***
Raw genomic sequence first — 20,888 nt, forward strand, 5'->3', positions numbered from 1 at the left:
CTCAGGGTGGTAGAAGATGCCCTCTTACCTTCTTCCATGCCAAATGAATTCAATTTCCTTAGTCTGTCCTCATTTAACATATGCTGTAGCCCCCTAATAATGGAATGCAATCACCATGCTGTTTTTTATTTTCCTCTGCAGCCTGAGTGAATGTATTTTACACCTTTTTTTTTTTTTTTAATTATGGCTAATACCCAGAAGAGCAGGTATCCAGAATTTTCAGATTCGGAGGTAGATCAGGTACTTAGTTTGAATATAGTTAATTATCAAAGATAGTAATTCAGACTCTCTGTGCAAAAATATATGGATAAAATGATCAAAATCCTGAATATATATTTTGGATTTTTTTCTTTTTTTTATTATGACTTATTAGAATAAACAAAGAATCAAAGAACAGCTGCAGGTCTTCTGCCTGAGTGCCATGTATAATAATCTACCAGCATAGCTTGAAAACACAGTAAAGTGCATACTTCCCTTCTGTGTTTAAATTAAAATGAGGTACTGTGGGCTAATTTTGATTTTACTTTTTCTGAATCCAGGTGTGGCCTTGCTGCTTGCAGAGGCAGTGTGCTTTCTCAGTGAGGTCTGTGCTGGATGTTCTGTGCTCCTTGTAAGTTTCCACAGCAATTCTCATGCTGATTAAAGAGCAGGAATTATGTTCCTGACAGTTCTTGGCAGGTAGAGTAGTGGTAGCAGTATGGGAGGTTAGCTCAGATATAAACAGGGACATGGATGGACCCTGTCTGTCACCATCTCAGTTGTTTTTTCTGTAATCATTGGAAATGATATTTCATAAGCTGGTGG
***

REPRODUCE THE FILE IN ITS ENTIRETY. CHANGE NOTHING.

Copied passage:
Raw genomic sequence first — 20,888 nt, forward strand, 5'->3', positions numbered from 1 at the left:
CTCAGGGTGGTAGAAGATGCCCTCTTACCTTCTTCCATGCCAAATGAATTCAATTTCCTTAGTCTGTCCTCATTTAACATATGCTGTAGCCCCCTAATAATGGAATGCAATCACCATGCTGTTTTTTATTTTCCTCTGCAGCCTGAGTGAATGTATTTTACACCTTTTTTTTTTTTTTTAATTATGGCTAATACCCAGAAGAGCAGGTATCCAGAATTTTCAGATTCGGAGGTAGATCAGGTACTTAGTTTGAATATAGTTAATTATCAAAGATAGTAATTCAGACTCTCTGTGCAAAAATATATGGATAAAATGATCAAAATCCTGAATATATATTTTGGATTTTTTTCTTTTTTTTATTATGACTTATTAGAATAAACAAAGAATCAAAGAACAGCTGCAGGTCTTCTGCCTGAGTGCCATGTATAATAATCTACCAGCATAGCTTGAAAACACAGTAAAGTGCATACTTCCCTTCTGTGTTTAAATTAAAATGAGGTACTGTGGGCTAATTTTGATTTTACTTTTTCTGAATCCAGGTGTGGCCTTGCTGCTTGCAGAGGCAGTGTGCTTTCTCAGTGAGGTCTGTGCTGGATGTTCTGTGCTCCTTGTAAGTTTCCACAGCAATTCTCATGCTGATTAAAGAGCAGGAATTATGTTCCTGACAGTTCTTGGCAGGTAGAGTAGTGGTAGCAGTATGGGAGGTTAGCTCAGATATAAACAGGGACATGGATGGACCCTGTCTGTCACCATCTCAGTTGTTTTTTCTGTAATCATTGGAAATGATATTTCATAAGCTGGTGG